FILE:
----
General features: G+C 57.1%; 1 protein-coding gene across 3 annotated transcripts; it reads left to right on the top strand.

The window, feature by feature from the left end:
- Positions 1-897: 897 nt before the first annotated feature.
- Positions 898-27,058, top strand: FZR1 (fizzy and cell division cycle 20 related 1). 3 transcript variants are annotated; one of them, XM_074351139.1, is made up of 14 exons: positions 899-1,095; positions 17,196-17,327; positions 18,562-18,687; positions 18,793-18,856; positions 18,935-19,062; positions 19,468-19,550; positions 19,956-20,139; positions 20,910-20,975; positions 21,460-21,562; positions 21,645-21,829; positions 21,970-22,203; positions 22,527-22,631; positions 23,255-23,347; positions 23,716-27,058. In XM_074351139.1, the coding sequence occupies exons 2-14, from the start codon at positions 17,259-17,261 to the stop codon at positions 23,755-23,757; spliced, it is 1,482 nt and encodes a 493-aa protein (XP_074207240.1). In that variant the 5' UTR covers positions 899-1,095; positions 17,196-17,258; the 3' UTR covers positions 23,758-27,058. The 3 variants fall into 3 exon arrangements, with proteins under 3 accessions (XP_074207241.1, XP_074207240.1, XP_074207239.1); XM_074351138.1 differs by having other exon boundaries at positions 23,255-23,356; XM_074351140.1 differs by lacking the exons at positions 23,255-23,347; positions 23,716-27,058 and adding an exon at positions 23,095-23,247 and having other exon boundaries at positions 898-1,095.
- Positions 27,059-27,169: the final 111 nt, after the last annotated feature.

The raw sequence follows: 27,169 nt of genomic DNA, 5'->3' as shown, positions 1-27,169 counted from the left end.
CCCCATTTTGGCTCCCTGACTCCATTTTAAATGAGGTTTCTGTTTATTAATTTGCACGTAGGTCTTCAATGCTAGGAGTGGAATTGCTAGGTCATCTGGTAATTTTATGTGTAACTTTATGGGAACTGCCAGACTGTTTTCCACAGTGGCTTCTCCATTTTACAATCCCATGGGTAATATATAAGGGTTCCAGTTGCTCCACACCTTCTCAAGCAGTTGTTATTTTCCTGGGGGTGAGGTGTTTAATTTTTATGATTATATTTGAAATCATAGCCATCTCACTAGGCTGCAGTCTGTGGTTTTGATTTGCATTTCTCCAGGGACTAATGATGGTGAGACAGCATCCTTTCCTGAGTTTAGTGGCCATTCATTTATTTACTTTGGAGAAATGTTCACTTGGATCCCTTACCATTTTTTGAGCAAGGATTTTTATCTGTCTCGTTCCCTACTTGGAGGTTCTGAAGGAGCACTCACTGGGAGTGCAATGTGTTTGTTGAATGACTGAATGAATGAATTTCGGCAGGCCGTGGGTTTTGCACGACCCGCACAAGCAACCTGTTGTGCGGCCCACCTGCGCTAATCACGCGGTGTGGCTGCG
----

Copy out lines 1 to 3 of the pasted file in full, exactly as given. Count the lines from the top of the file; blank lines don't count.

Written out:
General features: G+C 57.1%; 1 protein-coding gene across 3 annotated transcripts; it reads left to right on the top strand.

The window, feature by feature from the left end:
- Positions 1-897: 897 nt before the first annotated feature.